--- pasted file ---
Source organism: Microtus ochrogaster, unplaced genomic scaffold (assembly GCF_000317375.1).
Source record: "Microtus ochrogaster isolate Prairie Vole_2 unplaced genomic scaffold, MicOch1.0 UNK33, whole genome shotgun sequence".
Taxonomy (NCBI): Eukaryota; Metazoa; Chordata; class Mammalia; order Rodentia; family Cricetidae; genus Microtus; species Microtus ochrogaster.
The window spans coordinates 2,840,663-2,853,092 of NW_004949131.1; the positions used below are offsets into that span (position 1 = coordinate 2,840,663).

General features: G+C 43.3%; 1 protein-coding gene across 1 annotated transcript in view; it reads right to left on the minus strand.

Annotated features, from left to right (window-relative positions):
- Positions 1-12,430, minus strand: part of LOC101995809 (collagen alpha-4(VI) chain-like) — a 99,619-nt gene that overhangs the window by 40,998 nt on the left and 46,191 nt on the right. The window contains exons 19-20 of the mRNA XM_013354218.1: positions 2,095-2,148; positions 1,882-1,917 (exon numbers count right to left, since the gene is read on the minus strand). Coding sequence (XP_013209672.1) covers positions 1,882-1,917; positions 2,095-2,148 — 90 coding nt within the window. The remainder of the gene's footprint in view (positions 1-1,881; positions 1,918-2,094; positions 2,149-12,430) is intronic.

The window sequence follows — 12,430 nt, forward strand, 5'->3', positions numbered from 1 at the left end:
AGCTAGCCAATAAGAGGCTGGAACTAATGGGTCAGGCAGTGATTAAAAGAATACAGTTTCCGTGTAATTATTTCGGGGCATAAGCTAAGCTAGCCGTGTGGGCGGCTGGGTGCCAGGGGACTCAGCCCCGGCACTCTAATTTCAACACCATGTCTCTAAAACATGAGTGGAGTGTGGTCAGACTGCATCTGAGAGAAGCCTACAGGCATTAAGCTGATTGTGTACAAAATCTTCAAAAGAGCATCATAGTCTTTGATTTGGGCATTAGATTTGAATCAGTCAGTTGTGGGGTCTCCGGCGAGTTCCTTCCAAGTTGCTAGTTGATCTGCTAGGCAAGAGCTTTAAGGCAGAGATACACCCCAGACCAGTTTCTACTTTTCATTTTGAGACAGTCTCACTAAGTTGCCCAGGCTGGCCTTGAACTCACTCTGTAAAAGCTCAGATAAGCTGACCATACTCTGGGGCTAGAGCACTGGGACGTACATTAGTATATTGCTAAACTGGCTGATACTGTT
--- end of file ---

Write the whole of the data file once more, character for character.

Source organism: Microtus ochrogaster, unplaced genomic scaffold (assembly GCF_000317375.1).
Source record: "Microtus ochrogaster isolate Prairie Vole_2 unplaced genomic scaffold, MicOch1.0 UNK33, whole genome shotgun sequence".
Taxonomy (NCBI): Eukaryota; Metazoa; Chordata; class Mammalia; order Rodentia; family Cricetidae; genus Microtus; species Microtus ochrogaster.
The window spans coordinates 2,840,663-2,853,092 of NW_004949131.1; the positions used below are offsets into that span (position 1 = coordinate 2,840,663).

General features: G+C 43.3%; 1 protein-coding gene across 1 annotated transcript in view; it reads right to left on the minus strand.

Annotated features, from left to right (window-relative positions):
- Positions 1-12,430, minus strand: part of LOC101995809 (collagen alpha-4(VI) chain-like) — a 99,619-nt gene that overhangs the window by 40,998 nt on the left and 46,191 nt on the right. The window contains exons 19-20 of the mRNA XM_013354218.1: positions 2,095-2,148; positions 1,882-1,917 (exon numbers count right to left, since the gene is read on the minus strand). Coding sequence (XP_013209672.1) covers positions 1,882-1,917; positions 2,095-2,148 — 90 coding nt within the window. The remainder of the gene's footprint in view (positions 1-1,881; positions 1,918-2,094; positions 2,149-12,430) is intronic.

The window sequence follows — 12,430 nt, forward strand, 5'->3', positions numbered from 1 at the left end:
AGCTAGCCAATAAGAGGCTGGAACTAATGGGTCAGGCAGTGATTAAAAGAATACAGTTTCCGTGTAATTATTTCGGGGCATAAGCTAAGCTAGCCGTGTGGGCGGCTGGGTGCCAGGGGACTCAGCCCCGGCACTCTAATTTCAACACCATGTCTCTAAAACATGAGTGGAGTGTGGTCAGACTGCATCTGAGAGAAGCCTACAGGCATTAAGCTGATTGTGTACAAAATCTTCAAAAGAGCATCATAGTCTTTGATTTGGGCATTAGATTTGAATCAGTCAGTTGTGGGGTCTCCGGCGAGTTCCTTCCAAGTTGCTAGTTGATCTGCTAGGCAAGAGCTTTAAGGCAGAGATACACCCCAGACCAGTTTCTACTTTTCATTTTGAGACAGTCTCACTAAGTTGCCCAGGCTGGCCTTGAACTCACTCTGTAAAAGCTCAGATAAGCTGACCATACTCTGGGGCTAGAGCACTGGGACGTACATTAGTATATTGCTAAACTGGCTGATACTGTT